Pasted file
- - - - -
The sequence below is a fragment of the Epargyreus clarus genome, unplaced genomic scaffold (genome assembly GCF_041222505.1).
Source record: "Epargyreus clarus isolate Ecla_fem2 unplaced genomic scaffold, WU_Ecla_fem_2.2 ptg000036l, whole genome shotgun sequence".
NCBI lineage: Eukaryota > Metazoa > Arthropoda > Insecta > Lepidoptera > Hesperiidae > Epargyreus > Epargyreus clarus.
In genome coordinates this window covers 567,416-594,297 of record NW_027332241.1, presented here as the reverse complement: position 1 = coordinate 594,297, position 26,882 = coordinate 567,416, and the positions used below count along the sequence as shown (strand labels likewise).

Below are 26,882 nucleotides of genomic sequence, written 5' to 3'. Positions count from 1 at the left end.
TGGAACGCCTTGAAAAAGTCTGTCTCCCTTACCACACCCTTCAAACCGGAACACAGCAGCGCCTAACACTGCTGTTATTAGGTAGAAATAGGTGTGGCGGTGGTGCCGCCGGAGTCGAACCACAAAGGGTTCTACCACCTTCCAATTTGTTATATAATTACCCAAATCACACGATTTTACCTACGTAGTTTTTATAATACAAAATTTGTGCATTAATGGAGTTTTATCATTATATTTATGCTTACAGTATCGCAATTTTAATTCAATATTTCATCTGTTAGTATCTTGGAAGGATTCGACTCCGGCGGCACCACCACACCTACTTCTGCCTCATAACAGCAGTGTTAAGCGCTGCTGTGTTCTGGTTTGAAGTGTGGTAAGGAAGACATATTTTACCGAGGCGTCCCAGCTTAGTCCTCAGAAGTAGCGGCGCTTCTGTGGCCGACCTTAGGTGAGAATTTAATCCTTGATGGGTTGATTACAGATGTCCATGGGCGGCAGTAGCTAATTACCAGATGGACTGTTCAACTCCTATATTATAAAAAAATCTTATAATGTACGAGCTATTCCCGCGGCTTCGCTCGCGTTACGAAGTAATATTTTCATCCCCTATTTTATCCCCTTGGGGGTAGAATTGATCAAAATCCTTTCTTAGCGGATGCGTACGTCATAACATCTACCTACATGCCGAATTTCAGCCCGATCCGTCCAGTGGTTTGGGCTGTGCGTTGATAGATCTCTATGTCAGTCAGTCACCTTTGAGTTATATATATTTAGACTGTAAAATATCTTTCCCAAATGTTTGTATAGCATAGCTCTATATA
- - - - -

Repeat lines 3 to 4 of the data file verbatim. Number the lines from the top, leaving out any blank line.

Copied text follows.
NCBI lineage: Eukaryota > Metazoa > Arthropoda > Insecta > Lepidoptera > Hesperiidae > Epargyreus > Epargyreus clarus.
In genome coordinates this window covers 567,416-594,297 of record NW_027332241.1, presented here as the reverse complement: position 1 = coordinate 594,297, position 26,882 = coordinate 567,416, and the positions used below count along the sequence as shown (strand labels likewise).